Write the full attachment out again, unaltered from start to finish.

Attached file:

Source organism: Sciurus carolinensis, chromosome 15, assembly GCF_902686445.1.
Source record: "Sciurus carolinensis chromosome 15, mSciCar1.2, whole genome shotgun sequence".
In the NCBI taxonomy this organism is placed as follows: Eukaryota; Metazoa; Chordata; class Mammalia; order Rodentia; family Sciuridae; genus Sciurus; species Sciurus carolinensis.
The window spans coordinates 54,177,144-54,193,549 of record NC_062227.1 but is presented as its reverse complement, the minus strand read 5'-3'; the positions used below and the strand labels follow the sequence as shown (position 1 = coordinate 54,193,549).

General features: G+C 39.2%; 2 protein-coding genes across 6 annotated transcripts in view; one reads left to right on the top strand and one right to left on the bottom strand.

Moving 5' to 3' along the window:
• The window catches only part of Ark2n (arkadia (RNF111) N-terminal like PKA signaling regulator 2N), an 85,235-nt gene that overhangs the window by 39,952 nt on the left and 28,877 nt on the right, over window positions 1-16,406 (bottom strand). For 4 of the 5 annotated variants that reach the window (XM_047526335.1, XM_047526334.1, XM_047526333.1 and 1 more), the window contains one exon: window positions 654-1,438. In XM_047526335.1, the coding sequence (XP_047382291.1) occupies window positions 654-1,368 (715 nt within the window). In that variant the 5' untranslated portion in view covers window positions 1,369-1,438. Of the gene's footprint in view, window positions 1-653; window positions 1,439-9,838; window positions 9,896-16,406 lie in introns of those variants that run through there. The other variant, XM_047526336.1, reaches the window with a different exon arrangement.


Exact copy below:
Source organism: Sciurus carolinensis, chromosome 15, assembly GCF_902686445.1.
Source record: "Sciurus carolinensis chromosome 15, mSciCar1.2, whole genome shotgun sequence".
In the NCBI taxonomy this organism is placed as follows: Eukaryota; Metazoa; Chordata; class Mammalia; order Rodentia; family Sciuridae; genus Sciurus; species Sciurus carolinensis.
The window spans coordinates 54,177,144-54,193,549 of record NC_062227.1 but is presented as its reverse complement, the minus strand read 5'-3'; the positions used below and the strand labels follow the sequence as shown (position 1 = coordinate 54,193,549).

General features: G+C 39.2%; 2 protein-coding genes across 6 annotated transcripts in view; one reads left to right on the top strand and one right to left on the bottom strand.

Moving 5' to 3' along the window:
• The window catches only part of Ark2n (arkadia (RNF111) N-terminal like PKA signaling regulator 2N), an 85,235-nt gene that overhangs the window by 39,952 nt on the left and 28,877 nt on the right, over window positions 1-16,406 (bottom strand). For 4 of the 5 annotated variants that reach the window (XM_047526335.1, XM_047526334.1, XM_047526333.1 and 1 more), the window contains one exon: window positions 654-1,438. In XM_047526335.1, the coding sequence (XP_047382291.1) occupies window positions 654-1,368 (715 nt within the window). In that variant the 5' untranslated portion in view covers window positions 1,369-1,438. Of the gene's footprint in view, window positions 1-653; window positions 1,439-9,838; window positions 9,896-16,406 lie in introns of those variants that run through there. The other variant, XM_047526336.1, reaches the window with a different exon arrangement.